the north face hedgehog womens Athletics Yukon welcomes new field event pits
Athletics Yukon coach Don White said the community completed work on the shot put pit Friday after getting approval from the Yukon government earlier in the year.
The new official pits will allow for better training, White said, instead of practising on the grass. He noted it is a big difference, particularly for shot put, to practise throwing technique on the grass without the ability to spin.
For the recent 2017 Canada Summer Games, White said the athletes had to train with what they had, but had to adjust once they got to the competition sites they weren’t used to.
The track and field community and Athletics Yukon volunteers spent a lot of their summer working on the spaces and buying the wood, concrete and lots of sand.
Athletics Yukon received funding from the Yukon Recreation Advisory Committee for the projects, White said.
The long jump pit was completed earlier in the summer, two weeks before the team had to travel to Winnipeg for the Canada Games.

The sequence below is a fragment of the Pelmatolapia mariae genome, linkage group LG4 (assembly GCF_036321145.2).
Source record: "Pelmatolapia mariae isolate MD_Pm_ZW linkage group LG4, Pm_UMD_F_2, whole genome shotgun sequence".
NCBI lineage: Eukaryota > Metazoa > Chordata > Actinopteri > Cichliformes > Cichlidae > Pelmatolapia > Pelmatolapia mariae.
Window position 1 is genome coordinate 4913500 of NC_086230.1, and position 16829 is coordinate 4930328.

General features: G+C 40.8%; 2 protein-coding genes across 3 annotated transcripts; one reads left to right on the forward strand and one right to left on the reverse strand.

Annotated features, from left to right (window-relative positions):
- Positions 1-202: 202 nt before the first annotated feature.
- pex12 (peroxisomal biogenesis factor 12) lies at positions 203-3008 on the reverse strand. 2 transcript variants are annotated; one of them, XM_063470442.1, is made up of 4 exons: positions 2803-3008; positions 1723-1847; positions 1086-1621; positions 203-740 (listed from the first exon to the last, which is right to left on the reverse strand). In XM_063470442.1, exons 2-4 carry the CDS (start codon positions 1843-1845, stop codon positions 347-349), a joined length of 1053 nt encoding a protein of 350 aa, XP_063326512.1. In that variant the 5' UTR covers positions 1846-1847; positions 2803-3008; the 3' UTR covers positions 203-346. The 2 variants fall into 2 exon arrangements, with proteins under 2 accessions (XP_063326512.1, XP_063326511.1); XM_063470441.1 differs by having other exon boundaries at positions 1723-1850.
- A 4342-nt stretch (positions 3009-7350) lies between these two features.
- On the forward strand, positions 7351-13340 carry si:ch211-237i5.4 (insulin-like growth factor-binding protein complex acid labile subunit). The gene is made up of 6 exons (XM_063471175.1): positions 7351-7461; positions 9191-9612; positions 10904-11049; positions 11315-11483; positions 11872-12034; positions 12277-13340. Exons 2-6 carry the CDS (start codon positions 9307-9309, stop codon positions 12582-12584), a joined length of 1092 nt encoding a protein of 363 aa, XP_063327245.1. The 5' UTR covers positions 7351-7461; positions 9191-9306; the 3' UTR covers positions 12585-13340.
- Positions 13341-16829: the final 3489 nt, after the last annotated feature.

So they had a bit of time to prepare using a proper pit, White said.
“We haven’t had a long jump pit in the area since the old track got taken out of service,” White said noting it has been about three years. “We had kids trying to train for long jump without having access to a pit.”
The approval from the government for these two installations also came with a setback. White said they didn’t receive the go ahead to construct a hammer throw and discus pit two more they will need if they want to host a large scale event in the future.
White said it is not a guaranteed no, but discussions will continue with the government before a final decision is made about the additions.
But before the Yukon can host any regulation track meets, a new eight lane track with all the necessary qualifications including a water pit for the steeplechase will need to replace the gravel track.